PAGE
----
UAA Athletics

1986: 3 years after his national title, 7 years before his death, Jim Valvano made us laugh

Originally published on Nov. 28, 1986.

Jim Valvano leaned against an airport wall wearing a tan overcoat over a black shiny sweatsuit, looking like a senior point guard and talking about, of all things, getting old.

This is something college basketball does not want to hear. Jim Valvano is supposed to stay young. How can he entertain us, how can he perform all those sideline histrionics if he gets old? It wouldn't look the same with a cane.

"I never thought about it before, but all of a sudden my daughter, who's a senior in high school, is the same age as my recruits," Valvano said minutes after landing at Anchorage International Airport, before getting his North Carolina State team ready to play in this year's Great Alaska Shootout.

"I'm as old as a lot of the parents. I go to their homes and sit down with mom and dad and I find out we have a lot in common. We listen to the same songs."

One of the secrets to Valvano's success — he led North Carolina State to the 1983 national championship — is the fact that he has a lot in common with the players he recruits and coaches. He looks like them, he talks like them. He is one of them. Now he's getting older. The gap is starting to show.

"It's a strange business," Valvano said. "Each year, I get older, but the kids stay the same age. When I first started, I was 21. All of a sudden I'm 41 and I say Holy Cow! I think I'm still a kid; I'm still boogeying down. At the Tip-Off Classic, I danced til 2 in the morning. I guess I'm not acting my age."


Casual fans, those who only tune in during the Final Four hysteria, see a crazy Italian guy jumping around and mugging with his players and they think, "Oh, he's cute. Is he a player?" But there's obviously more to Valvano than that.

Valvano is a master recruiter who has an innate feel for the game. He refers to a conversation between John Madden and Vince Lombardi.

"Madden asked what made a great coach and Vince said the difference between a good coach and a great coach is that a great coach knows what it feels like," Valvano said. "He knows when it's right. You look at Denny Crum. He knows what he's looking for and he knows when it's right."

Valvano doesn't feel it this year. He knows it's not right. It started when star center Chris Washburn found out how highly NBA scouts rated him. Washburn went hardship and was the third pick in the NBA draft. Then Charles Shackleford, considered one of the top three freshman centers in the country last season, broke some bones in his wrist.

The truth is, his team is hurting right now. Yet if there is one thing Valvano has learned in six years at N.C. State and 15 years as a head coach, it is not to expect too much of himself.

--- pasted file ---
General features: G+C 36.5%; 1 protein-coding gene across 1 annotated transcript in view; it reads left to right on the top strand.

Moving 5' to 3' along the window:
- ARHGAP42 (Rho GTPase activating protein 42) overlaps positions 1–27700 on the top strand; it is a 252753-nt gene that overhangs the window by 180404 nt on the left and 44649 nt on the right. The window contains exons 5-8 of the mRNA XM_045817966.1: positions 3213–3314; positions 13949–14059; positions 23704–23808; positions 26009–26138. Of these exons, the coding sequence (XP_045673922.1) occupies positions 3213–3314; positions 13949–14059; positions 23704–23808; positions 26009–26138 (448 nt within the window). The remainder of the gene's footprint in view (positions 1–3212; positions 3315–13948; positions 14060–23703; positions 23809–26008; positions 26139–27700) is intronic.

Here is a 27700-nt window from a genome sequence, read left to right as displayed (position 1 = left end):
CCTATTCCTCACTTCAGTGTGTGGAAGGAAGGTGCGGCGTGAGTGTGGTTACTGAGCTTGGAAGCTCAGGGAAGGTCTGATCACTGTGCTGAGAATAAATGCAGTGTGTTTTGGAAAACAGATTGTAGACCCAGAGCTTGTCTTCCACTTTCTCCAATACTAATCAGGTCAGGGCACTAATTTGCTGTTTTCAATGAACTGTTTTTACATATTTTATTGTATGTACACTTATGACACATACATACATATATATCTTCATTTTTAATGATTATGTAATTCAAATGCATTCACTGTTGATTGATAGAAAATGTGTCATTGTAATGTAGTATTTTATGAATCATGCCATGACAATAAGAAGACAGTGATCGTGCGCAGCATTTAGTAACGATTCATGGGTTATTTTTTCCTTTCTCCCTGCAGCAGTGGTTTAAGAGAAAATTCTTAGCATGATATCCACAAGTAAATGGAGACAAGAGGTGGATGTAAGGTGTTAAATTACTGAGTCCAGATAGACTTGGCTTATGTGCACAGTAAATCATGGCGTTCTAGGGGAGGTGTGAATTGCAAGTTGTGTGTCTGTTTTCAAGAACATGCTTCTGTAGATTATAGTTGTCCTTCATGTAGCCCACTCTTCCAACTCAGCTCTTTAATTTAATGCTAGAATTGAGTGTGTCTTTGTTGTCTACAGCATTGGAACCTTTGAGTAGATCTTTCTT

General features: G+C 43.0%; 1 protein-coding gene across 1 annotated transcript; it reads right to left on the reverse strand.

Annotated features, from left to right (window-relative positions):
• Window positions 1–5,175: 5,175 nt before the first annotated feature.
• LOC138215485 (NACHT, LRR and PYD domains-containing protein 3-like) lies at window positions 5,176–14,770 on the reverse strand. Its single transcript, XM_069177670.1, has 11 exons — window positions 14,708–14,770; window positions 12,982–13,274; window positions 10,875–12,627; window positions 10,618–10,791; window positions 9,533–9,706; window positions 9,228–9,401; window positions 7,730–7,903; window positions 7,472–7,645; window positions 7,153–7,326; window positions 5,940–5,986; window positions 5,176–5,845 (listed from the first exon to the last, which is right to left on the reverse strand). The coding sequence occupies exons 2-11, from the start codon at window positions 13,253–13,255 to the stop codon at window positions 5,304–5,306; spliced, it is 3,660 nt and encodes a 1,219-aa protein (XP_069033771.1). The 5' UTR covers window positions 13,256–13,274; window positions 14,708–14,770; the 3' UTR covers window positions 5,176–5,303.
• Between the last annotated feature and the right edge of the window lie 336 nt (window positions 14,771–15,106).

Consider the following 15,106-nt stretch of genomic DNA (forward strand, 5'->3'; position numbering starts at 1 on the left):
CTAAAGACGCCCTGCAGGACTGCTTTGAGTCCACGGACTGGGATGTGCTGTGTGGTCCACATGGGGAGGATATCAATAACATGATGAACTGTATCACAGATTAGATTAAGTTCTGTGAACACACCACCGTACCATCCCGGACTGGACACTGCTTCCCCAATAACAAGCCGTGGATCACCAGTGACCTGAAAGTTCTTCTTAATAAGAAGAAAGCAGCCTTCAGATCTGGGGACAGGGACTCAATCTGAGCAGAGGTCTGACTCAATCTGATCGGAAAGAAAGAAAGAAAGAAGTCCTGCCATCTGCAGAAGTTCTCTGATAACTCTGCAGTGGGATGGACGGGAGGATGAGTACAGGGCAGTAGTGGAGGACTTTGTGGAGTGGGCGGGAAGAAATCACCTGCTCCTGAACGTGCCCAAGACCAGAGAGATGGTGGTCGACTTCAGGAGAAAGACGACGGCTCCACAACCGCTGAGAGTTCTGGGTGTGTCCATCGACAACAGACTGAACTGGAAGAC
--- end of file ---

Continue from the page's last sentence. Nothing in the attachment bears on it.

"I'm a better coach today than I was seven years ago," Valvano said. "Better than in '83. Seven years ago, if I had lost my center to the NBA and my other center to injury, I'd be thinking about jumping off Mount McKinley.

"I know what the fans' expectations might be, but I'm more realistic. I'm more mature. Early in my career, a loss would trigger the obligatory all-nighter. No more."

There is a troubling paradox here. If Valvano doesn't get as down after a loss, will he get as high after a win? That was always one of the more entertaining things about him; watching Valvano go nuts at the Final Four in Albuquerque in 1983 was almost as good as seeing his Cardiac Kids pull off that one last miracle.

Does maturity have to mean a watering down of emotion? Can he still dance til 2? Is he still having fun?

"The standard reply to that is no, I haven't lost any of the fun," Valvano said. "But I think what I've done is set my goals higher. I don't bleed over an early-season loss as much. … The postseason, that's the excitement for me now."

Valvano still jives with his players. That rapport is something he will probably never lose, even if he lives to be 90.

"I hope I haven't lost touch with the kids," he said. "We still make each other laugh. That's a prerequisite. Somebody should make somebody else laugh every day. If you don't make someone laugh, or someone doesn't make you laugh, it's a wasted day."

Tim McDonald covered sports for the ADN from 1986-89. This is an edited version of a story first published on Nov. 28, 1986.

Beth Bragg

Beth Bragg wrote about sports and other topics for the ADN for more than 35 years, much of it as sports editor. She retired in October 2021. She's contributing coverage of Alaskans involved in the 2022 Winter Olympics.